Skip to content Skip to footer

Bailiffs 'must be last resort'

27 August 2015

Citizens Advice has called on councils to use every other option to collect debts before resorting to bailiffs. The charity made the call in response to new figures from National Debtline showing a 16 per cent increase in the use of bailiffs, mostly driven by local authorities collecting council tax arrears.

Gillian Guy, Chief Executive of Citizens Advice, said:

"Using bailiffs must be the last resort.

"We have seen a significant rise in people having problems with bailiffs in the last year, and more than half of these issues related to council tax debts. One man we helped had his work tools taken by bailiffs, leaving him unable to work to pay back his debt.

"We recognise the serious financial pressures on local authorities, but they should be using every other option before calling out the bailiffs. When there is no alternative, councils must make sure bailiffs follow the rules and treat people fairly.

"Anyone struggling with debt can get free, confidential, impartial advice from Citizens Advice."

Notes to editors

  1. The Citizens Advice service comprises a network of local Citizens Advice, all of which are independent charities, the Citizens Advice consumer service and national charity Citizens Advice. Together we help people resolve their money, legal and other problems by providing information and advice and by influencing policymakers. For more see the Citizens Advice website.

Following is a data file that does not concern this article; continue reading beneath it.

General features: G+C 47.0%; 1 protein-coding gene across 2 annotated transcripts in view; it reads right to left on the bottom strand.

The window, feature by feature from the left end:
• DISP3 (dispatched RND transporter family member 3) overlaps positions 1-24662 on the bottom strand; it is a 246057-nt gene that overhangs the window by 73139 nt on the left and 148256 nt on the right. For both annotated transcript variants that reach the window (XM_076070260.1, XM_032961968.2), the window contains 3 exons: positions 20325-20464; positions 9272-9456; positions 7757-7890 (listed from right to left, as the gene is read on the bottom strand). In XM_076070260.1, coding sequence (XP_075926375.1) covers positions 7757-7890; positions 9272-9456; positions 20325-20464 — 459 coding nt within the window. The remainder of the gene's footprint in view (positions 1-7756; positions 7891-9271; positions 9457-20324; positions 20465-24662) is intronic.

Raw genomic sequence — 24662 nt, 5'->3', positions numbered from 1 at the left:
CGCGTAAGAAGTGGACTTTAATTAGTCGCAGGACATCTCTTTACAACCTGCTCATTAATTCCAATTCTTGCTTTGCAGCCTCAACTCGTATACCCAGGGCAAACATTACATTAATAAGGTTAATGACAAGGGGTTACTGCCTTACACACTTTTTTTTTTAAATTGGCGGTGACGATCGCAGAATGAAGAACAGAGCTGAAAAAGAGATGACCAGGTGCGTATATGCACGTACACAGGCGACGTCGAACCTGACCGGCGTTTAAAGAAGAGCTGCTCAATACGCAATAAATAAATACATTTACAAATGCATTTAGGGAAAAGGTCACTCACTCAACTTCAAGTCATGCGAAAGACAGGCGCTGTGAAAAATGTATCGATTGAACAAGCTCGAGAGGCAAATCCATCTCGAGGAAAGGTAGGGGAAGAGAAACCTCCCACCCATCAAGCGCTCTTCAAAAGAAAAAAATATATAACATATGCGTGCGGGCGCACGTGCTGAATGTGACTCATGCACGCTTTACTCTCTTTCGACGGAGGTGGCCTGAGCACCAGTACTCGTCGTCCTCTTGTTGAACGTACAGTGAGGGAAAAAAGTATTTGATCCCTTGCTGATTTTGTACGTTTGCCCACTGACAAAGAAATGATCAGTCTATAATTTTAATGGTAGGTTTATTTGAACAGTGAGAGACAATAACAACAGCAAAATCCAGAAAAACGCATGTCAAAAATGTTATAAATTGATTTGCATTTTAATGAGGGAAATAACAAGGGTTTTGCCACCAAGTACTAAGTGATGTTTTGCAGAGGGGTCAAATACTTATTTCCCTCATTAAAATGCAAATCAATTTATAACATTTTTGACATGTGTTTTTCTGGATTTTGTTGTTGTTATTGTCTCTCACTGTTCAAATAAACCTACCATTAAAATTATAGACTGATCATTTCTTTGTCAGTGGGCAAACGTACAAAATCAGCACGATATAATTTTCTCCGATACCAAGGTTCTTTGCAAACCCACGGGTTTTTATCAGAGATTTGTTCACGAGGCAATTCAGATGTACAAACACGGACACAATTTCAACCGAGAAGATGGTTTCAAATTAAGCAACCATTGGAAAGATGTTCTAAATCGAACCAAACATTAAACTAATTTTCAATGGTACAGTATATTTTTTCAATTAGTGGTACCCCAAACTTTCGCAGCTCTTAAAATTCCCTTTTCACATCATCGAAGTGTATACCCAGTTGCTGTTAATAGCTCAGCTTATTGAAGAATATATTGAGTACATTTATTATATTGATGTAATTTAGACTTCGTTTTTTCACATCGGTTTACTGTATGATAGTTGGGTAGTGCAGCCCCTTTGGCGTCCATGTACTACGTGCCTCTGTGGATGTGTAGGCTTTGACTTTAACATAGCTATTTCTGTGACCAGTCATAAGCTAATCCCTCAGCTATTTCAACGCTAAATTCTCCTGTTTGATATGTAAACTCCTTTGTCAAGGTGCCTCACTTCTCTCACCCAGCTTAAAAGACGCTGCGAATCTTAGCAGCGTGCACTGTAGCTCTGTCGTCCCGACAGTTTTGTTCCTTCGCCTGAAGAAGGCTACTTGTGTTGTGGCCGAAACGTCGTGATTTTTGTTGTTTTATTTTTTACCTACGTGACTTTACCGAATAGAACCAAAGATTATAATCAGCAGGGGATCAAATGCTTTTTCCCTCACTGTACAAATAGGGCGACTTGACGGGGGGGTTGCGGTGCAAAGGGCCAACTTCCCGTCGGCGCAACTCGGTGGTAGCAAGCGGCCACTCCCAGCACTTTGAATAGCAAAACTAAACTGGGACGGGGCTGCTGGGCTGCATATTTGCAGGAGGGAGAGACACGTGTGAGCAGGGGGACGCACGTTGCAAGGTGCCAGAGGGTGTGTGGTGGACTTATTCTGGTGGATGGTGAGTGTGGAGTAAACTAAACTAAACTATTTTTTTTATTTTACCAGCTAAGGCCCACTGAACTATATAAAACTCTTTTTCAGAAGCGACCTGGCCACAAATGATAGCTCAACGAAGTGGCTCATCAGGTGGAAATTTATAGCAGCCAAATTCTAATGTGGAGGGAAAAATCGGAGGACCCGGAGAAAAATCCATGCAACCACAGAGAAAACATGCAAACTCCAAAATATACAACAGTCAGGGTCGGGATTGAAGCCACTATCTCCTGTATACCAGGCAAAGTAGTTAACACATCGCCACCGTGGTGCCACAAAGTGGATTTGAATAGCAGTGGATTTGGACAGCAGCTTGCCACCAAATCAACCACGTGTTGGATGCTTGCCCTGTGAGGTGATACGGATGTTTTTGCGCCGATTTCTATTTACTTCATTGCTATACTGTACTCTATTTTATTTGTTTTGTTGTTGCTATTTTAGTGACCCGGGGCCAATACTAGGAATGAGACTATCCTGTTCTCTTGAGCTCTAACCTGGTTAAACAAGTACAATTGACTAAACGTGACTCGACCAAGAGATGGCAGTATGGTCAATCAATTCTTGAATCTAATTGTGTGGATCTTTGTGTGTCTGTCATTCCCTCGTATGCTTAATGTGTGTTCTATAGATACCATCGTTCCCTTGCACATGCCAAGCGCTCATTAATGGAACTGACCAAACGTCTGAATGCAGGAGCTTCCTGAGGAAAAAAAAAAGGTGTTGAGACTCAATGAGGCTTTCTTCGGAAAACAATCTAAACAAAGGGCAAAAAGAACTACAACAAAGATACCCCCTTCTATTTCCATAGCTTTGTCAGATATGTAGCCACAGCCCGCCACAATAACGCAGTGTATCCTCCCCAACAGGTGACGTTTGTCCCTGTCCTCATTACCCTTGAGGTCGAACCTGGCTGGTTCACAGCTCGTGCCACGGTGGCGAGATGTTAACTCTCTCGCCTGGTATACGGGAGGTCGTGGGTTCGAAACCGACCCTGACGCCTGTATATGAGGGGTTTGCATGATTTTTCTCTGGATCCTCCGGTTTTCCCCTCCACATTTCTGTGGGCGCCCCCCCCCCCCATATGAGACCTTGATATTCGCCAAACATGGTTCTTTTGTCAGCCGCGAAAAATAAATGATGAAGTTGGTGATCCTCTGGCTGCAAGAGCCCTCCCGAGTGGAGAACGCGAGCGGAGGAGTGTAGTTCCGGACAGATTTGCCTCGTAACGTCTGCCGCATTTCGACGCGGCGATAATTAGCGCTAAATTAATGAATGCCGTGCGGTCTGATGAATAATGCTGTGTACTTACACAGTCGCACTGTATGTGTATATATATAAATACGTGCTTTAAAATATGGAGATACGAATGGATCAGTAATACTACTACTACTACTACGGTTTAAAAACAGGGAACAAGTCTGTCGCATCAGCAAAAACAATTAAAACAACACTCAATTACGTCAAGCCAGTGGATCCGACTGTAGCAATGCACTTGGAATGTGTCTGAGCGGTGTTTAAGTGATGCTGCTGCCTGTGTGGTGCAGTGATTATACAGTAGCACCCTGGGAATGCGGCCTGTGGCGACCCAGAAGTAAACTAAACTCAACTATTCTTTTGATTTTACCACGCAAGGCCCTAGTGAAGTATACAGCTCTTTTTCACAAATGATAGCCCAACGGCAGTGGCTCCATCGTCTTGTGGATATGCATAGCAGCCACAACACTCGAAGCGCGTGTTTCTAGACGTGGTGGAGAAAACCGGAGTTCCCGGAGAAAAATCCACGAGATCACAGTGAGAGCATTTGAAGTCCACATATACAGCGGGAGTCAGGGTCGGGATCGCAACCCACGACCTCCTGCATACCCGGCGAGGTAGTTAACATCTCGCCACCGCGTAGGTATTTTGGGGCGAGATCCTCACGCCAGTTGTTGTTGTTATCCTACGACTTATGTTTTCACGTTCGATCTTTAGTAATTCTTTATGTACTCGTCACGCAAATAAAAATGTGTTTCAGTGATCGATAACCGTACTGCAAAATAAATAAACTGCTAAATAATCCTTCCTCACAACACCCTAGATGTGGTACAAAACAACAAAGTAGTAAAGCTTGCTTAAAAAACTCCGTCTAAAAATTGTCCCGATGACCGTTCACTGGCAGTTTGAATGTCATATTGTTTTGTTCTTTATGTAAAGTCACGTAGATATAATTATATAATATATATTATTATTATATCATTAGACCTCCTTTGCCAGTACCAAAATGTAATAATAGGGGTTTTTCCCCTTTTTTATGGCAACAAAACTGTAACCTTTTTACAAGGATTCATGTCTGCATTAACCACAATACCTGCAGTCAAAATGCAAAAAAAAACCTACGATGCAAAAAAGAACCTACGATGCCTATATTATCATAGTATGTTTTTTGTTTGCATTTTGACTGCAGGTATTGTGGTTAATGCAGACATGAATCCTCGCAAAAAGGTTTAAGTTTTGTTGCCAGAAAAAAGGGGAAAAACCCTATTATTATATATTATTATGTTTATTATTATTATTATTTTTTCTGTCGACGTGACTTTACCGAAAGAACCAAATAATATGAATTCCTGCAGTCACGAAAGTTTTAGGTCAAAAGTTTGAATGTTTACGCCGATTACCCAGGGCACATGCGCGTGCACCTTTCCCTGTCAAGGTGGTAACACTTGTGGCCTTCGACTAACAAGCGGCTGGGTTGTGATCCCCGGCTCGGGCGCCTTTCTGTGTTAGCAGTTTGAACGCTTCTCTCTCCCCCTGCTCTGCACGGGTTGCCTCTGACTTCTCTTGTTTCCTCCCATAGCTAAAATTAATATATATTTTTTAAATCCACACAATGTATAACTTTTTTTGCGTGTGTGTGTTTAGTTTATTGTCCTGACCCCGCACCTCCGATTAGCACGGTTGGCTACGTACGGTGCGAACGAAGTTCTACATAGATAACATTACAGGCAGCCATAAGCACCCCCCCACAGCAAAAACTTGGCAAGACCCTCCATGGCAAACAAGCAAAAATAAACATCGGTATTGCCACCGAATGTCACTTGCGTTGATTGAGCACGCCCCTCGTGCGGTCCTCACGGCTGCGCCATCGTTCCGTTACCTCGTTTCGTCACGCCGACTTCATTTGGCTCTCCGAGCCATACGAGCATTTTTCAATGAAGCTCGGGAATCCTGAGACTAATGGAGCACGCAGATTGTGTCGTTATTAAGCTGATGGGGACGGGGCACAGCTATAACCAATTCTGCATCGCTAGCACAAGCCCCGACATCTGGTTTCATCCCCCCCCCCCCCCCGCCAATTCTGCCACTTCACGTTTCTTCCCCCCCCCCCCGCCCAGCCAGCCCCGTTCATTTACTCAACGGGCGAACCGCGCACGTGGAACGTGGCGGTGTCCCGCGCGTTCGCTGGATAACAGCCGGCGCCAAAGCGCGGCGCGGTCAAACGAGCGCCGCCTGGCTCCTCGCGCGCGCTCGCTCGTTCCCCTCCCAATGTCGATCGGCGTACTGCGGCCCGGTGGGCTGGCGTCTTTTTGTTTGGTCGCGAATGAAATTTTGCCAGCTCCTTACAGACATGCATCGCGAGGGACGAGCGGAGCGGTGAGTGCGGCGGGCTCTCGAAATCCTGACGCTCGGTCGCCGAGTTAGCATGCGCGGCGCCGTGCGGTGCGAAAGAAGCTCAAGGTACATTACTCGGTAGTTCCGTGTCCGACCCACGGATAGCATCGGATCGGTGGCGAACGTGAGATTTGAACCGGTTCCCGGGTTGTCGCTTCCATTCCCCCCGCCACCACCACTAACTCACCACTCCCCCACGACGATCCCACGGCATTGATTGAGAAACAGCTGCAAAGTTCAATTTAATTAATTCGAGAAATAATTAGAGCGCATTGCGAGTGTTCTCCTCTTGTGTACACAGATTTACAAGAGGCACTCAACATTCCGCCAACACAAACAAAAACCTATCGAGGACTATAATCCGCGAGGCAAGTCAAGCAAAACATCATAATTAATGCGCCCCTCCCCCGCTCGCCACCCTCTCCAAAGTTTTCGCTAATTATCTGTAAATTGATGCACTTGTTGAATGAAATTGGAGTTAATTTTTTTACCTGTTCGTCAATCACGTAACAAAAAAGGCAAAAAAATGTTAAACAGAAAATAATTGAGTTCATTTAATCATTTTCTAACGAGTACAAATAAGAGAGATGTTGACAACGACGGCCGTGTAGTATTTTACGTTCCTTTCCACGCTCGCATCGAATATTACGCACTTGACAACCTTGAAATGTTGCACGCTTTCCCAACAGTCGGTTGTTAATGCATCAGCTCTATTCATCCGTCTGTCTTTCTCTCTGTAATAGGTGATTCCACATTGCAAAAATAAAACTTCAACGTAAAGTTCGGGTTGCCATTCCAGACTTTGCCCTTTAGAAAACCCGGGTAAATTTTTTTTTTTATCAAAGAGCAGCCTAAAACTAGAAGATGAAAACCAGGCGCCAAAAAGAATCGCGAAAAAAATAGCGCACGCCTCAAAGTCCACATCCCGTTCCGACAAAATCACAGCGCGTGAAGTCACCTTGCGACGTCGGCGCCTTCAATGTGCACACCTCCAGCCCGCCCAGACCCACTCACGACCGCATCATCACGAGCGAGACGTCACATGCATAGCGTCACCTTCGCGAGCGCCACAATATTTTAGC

2. The advice provided by the Citizens Advice service is free, independent, confidential, and impartial, and available to everyone regardless of race, gender, disability, sexual orientation, religion, age or nationality.
  3. To get advice online or find your local bureau in England and Wales, visit citizensadvice.org.uk
  4. You can get consumer advice from the Citizens Advice consumer service on 03454 04 05 06 or 03454 04 05 05 for Welsh language speakers.
  5. Local Citizens Advice in England and Wales advised 2.5 million clients on 6.2 million problems in 2014/15. For full service statistics see our publication Advice trends.